I didn't grow up with pasta or Italian food anywhere near me. All I knew was that there is a country called Italy somewhere in the world and that is about it. In late 90's pizza came to my small town of Amritsar (Punjab, India) and I got to taste. It was an Indianized version to suit the pallet...I loved it.

I came to Australia in 2003, and that was my introduction to Italian food. There was local a pizza shop in the suburb of Footscray, in Melbourne, called "Charlie's Pizza". The shop front had the picture of a stocky guy with jet black quintessential Italian looking mustache painted on his face and also jet black hair with a center parting. I found out later that it was the painting of the guy who actually owned the place “Charlie”. I could have sworn that it was just a made up character until I saw the owner. He looked like he just came from the Italy of 70’s. He wore black pants, white shirt, and polished black shoes. Hair on the head and mustache blacker than the black color and neatly combed.

You could see the red and white table cloths and a wood-fired oven behind the counter. It looked cozy, inviting and very Italian. But it was very expensive for a local shop. Or may be it seemed expensive to me as an overseas student with not much money. I think the pizza was about $14-15 which seemed astronomical. Especially when I had just come from India, I was multiplying every $1 AUD by 50 Indian rupees to understand the cost. And this pizza was about the income of a manual laborer in India for the whole week. I couldn't justify eating it.

After almost 1 year of passing by this shop almost everyday and now being more acclimatized to the Australia currency, my housemate and I decided to go halfsies and ordered a pizza. We hated it! It tasted bland and tasteless. It didn't taste Indian at all. My understanding of Australian currency might have evolved but my palette was still living in India. Anyway, that was that but over the years thankfully I have grown as a person and so has my palette. Since then, I have worked in a pizza shop where I have made pizzas, and as the fate would have it, my partner of last 7 years is the first generation Italian in Australia.

At some stage of my life, my understanding of Italian flavors just came to me. When I make Italian food, things just work in my head like Rain-man. Instinctively it just happens. I don't know why or when it happened but I feel that cooking Italian food is as natural to me as cooking Indian food. May be its me watching lots of Jamie Oliver on lifestyle food when I couldn't find anything else to watch on T.V.

This Bolognese sauce is Italian approved. I say that because when I first went vegan I still wanted to eat delicious food and craved those “meaty textures”. I found this product called @naturli mince which had just launched in Australia and boy did it hit the mark or what. It cooked like meat and it tasted like meat. It was perfect to make Bolognese. And that is what I ate and for next couple of months, every weekend. I even cooked it for my friends who came over, and my in-laws, and I got really good at it. So much so that people were asking me to make trays of this Bolognese sauce so that they can store it in their freezers. I was making this for family birthday parties and mother’s day lunches. People couldn’t believe it was vegan, so it was high praise. This was the birth of my Italian approved ‘OG’ Bolognese sauce.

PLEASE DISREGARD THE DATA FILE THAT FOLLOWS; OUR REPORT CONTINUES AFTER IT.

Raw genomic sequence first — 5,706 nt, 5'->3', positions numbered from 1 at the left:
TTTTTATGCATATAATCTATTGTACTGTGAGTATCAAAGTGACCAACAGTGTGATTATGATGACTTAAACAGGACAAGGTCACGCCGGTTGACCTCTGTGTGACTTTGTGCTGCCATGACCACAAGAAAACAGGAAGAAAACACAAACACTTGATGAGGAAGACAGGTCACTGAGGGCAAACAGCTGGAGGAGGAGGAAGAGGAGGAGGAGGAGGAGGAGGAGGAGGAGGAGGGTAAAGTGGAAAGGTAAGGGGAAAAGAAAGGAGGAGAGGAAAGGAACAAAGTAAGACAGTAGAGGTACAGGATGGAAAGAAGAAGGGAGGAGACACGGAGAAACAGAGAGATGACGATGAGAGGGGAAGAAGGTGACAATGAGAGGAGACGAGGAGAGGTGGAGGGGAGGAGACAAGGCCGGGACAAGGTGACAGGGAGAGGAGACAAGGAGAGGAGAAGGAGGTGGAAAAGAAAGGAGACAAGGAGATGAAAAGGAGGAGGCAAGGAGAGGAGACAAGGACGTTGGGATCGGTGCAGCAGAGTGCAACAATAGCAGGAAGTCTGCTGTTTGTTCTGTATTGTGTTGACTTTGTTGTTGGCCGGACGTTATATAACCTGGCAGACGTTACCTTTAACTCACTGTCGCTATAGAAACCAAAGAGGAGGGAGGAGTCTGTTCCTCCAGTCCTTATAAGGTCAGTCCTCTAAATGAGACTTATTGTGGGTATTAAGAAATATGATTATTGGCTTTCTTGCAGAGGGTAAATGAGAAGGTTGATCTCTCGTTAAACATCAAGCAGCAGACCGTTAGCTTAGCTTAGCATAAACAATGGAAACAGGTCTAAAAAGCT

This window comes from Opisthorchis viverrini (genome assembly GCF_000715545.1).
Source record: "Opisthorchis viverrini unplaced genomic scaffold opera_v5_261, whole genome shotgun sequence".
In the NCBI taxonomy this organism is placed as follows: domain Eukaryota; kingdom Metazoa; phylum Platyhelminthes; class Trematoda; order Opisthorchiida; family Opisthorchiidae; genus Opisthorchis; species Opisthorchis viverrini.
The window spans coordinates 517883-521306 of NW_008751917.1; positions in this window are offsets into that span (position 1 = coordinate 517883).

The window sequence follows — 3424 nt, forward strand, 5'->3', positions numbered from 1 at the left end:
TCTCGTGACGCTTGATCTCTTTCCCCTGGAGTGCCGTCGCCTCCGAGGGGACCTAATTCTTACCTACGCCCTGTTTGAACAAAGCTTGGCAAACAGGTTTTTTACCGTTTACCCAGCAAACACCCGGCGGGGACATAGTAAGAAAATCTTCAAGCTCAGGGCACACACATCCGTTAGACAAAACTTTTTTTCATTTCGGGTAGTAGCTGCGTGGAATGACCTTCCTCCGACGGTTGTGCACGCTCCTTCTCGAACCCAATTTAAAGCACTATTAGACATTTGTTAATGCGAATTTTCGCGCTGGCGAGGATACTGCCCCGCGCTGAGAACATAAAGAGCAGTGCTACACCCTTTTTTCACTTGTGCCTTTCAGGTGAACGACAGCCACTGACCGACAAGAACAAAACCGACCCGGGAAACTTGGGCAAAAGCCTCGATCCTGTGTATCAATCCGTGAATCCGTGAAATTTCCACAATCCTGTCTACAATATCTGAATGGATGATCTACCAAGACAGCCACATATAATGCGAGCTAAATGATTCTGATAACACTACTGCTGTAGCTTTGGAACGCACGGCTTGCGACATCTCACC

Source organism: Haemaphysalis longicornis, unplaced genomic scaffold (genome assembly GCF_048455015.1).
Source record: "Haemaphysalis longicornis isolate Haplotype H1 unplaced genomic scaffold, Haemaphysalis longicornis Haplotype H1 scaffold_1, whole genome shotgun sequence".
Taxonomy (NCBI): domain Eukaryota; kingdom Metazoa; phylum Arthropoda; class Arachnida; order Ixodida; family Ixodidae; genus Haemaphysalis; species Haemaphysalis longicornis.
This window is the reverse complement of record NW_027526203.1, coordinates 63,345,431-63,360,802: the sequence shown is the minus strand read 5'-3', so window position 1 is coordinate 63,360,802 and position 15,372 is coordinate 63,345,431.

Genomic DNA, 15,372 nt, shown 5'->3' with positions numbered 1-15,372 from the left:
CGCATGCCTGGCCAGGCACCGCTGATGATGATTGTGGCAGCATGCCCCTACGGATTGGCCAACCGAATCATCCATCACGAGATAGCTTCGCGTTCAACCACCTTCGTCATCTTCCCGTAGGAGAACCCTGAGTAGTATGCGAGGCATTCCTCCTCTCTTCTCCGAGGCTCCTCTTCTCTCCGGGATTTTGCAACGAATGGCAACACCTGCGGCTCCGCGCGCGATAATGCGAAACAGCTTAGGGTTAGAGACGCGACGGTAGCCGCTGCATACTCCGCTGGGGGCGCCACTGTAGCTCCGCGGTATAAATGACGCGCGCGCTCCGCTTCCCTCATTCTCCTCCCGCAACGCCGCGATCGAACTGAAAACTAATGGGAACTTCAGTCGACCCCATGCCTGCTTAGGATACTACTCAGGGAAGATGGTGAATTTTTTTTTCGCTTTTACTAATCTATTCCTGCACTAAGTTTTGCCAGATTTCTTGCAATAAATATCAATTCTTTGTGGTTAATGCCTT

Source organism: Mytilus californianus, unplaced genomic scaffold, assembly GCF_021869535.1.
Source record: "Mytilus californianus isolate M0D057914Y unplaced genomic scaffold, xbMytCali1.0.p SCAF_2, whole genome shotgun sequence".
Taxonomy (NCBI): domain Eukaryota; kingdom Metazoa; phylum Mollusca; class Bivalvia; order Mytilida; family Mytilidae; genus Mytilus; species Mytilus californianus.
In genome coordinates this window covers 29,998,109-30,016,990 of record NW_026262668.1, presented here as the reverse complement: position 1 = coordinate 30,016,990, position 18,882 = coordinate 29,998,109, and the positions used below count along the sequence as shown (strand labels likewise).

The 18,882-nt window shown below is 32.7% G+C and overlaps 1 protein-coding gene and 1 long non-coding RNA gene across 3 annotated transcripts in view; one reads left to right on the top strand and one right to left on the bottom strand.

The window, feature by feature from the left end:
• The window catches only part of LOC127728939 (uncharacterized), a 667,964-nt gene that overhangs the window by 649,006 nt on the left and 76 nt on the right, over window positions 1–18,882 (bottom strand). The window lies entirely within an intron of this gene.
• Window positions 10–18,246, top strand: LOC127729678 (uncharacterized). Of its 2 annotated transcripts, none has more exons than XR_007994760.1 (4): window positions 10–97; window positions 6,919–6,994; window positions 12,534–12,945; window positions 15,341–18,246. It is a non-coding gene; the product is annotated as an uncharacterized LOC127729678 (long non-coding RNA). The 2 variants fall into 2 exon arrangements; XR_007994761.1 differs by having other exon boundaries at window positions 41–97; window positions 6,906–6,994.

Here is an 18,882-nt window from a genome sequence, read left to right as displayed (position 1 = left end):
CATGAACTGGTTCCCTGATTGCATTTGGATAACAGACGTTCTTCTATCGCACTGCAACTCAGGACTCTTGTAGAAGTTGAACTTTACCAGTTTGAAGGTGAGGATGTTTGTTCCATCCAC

The base of this recipe is onions, carrots, and fennel. The richness comes from tomatoes, with a subtle hint of oregano, thyme and paprika. Splash of red wine, and the @naturli mince, this sauce is rustic, delicious and moorish. Don't take my word for it, try it. Nostalgia is the word you will be looking for every time you have a bite.

Enough of me talking, let's get cooking.

Servings 4
Overall Cooking time: 45 min Prep Time- 15 min


  • 1/3 cup finely chopped onion
  • 1/3 cup finely chopped Carrots
  • 1/3 cup finely chopped fennel (the bulb part)
  • 2 cloves garlic (crushed/thinly sliced)
  • 2-3 tbsp Olive oil
  • ¼ cup Vegan Red wine
  • 2 cans chopped Tomatoes
  • 1/2 Tsp dried Oregano Leaves
  • 1/2 Tsp dried Thyme Leaves
  • 1/2 Tsp Sweet Paprika
  • 1 pack @naturli mince (crumble it with your hands before using it)
  • 1 Tbsp Vegeta / or 3 beef flavored stock cubes*
  • Pinch of black pepper
  • Salt to taste
  • 1 Cup water


  • Heat up the oil in a large heavy-bottomed pot.
  • Add garlic and cook for another 1 minute.
  • Add carrots, onions, and fennel while stirring occasionally on low heat for 4-5 minutes or until soft.
  • Stir in all the dry herbs and paprika, and cook for 15-20 seconds.
  • Add wine and cook for another 20-30 seconds.
  • Add mince and cook for another 4-5 minutes on medium heat while continuously breaking it with the back of a wooden spoon. There shouldn't be any big lumps of mince.
  • Mix in the tomatoes, stock powder, and pinch of black pepper.
  • Add water, bring to boil and simmer for 20 minutes. (no need to cover)
  • Once the time is up, stir well, taste and adjust salt if needed.
  • If sauce is too thick add ¼ cup of water and simmer for another 2-3 minutes.
  • Serve with pasta of your choice and garnish with freshly chopped parsley

*Instead of stock powder/cubes, you can replace water with liquid vegetable stock.

** If you can’t find Naturli mince I have got a full veggie based recipe for Bolognese on the blog (few posts ago)

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